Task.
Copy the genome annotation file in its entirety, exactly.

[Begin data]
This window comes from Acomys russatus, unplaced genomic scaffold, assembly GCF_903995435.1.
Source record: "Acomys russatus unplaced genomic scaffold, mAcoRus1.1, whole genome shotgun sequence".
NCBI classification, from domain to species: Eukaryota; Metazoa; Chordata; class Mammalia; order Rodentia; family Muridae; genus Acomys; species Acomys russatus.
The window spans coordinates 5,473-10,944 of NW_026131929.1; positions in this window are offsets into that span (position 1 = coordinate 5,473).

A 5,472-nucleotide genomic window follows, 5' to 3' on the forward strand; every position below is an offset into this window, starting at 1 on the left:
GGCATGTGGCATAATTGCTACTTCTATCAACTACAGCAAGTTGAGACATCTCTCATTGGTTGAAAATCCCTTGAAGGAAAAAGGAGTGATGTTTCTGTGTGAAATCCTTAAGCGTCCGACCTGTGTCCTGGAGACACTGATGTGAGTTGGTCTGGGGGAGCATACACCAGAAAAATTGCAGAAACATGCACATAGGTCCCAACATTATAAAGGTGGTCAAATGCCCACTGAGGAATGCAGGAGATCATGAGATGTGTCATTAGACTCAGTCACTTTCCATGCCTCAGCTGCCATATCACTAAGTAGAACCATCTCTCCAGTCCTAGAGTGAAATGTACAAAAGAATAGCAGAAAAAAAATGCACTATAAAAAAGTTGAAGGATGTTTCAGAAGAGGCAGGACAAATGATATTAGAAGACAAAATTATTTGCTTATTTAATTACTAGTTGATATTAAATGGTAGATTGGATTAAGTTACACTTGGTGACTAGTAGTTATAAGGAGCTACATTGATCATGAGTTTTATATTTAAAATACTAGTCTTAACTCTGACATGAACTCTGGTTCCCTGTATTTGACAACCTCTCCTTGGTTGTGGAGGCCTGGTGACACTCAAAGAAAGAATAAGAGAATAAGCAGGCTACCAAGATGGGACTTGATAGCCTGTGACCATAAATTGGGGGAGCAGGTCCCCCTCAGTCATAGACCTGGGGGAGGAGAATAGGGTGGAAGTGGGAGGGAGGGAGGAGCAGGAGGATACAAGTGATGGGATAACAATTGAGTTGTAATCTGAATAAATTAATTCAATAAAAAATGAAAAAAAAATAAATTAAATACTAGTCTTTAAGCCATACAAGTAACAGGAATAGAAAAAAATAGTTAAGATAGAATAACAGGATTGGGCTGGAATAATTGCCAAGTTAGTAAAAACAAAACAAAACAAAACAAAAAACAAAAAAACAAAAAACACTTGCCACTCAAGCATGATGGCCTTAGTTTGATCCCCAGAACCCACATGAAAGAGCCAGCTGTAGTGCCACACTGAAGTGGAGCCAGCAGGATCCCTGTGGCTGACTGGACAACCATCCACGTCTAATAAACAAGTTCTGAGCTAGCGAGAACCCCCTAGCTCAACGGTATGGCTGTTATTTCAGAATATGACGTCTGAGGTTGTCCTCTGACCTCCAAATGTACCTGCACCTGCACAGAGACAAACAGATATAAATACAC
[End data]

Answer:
This window comes from Acomys russatus, unplaced genomic scaffold, assembly GCF_903995435.1.
Source record: "Acomys russatus unplaced genomic scaffold, mAcoRus1.1, whole genome shotgun sequence".
NCBI classification, from domain to species: Eukaryota; Metazoa; Chordata; class Mammalia; order Rodentia; family Muridae; genus Acomys; species Acomys russatus.
The window spans coordinates 5,473-10,944 of NW_026131929.1; positions in this window are offsets into that span (position 1 = coordinate 5,473).

A 5,472-nucleotide genomic window follows, 5' to 3' on the forward strand; every position below is an offset into this window, starting at 1 on the left:
GGCATGTGGCATAATTGCTACTTCTATCAACTACAGCAAGTTGAGACATCTCTCATTGGTTGAAAATCCCTTGAAGGAAAAAGGAGTGATGTTTCTGTGTGAAATCCTTAAGCGTCCGACCTGTGTCCTGGAGACACTGATGTGAGTTGGTCTGGGGGAGCATACACCAGAAAAATTGCAGAAACATGCACATAGGTCCCAACATTATAAAGGTGGTCAAATGCCCACTGAGGAATGCAGGAGATCATGAGATGTGTCATTAGACTCAGTCACTTTCCATGCCTCAGCTGCCATATCACTAAGTAGAACCATCTCTCCAGTCCTAGAGTGAAATGTACAAAAGAATAGCAGAAAAAAAATGCACTATAAAAAAGTTGAAGGATGTTTCAGAAGAGGCAGGACAAATGATATTAGAAGACAAAATTATTTGCTTATTTAATTACTAGTTGATATTAAATGGTAGATTGGATTAAGTTACACTTGGTGACTAGTAGTTATAAGGAGCTACATTGATCATGAGTTTTATATTTAAAATACTAGTCTTAACTCTGACATGAACTCTGGTTCCCTGTATTTGACAACCTCTCCTTGGTTGTGGAGGCCTGGTGACACTCAAAGAAAGAATAAGAGAATAAGCAGGCTACCAAGATGGGACTTGATAGCCTGTGACCATAAATTGGGGGAGCAGGTCCCCCTCAGTCATAGACCTGGGGGAGGAGAATAGGGTGGAAGTGGGAGGGAGGGAGGAGCAGGAGGATACAAGTGATGGGATAACAATTGAGTTGTAATCTGAATAAATTAATTCAATAAAAAATGAAAAAAAAATAAATTAAATACTAGTCTTTAAGCCATACAAGTAACAGGAATAGAAAAAAATAGTTAAGATAGAATAACAGGATTGGGCTGGAATAATTGCCAAGTTAGTAAAAACAAAACAAAACAAAACAAAAAACAAAAAAACAAAAAACACTTGCCACTCAAGCATGATGGCCTTAGTTTGATCCCCAGAACCCACATGAAAGAGCCAGCTGTAGTGCCACACTGAAGTGGAGCCAGCAGGATCCCTGTGGCTGACTGGACAACCATCCACGTCTAATAAACAAGTTCTGAGCTAGCGAGAACCCCCTAGCTCAACGGTATGGCTGTTATTTCAGAATATGACGTCTGAGGTTGTCCTCTGACCTCCAAATGTACCTGCACCTGCACAGAGACAAACAGATATAAATACAC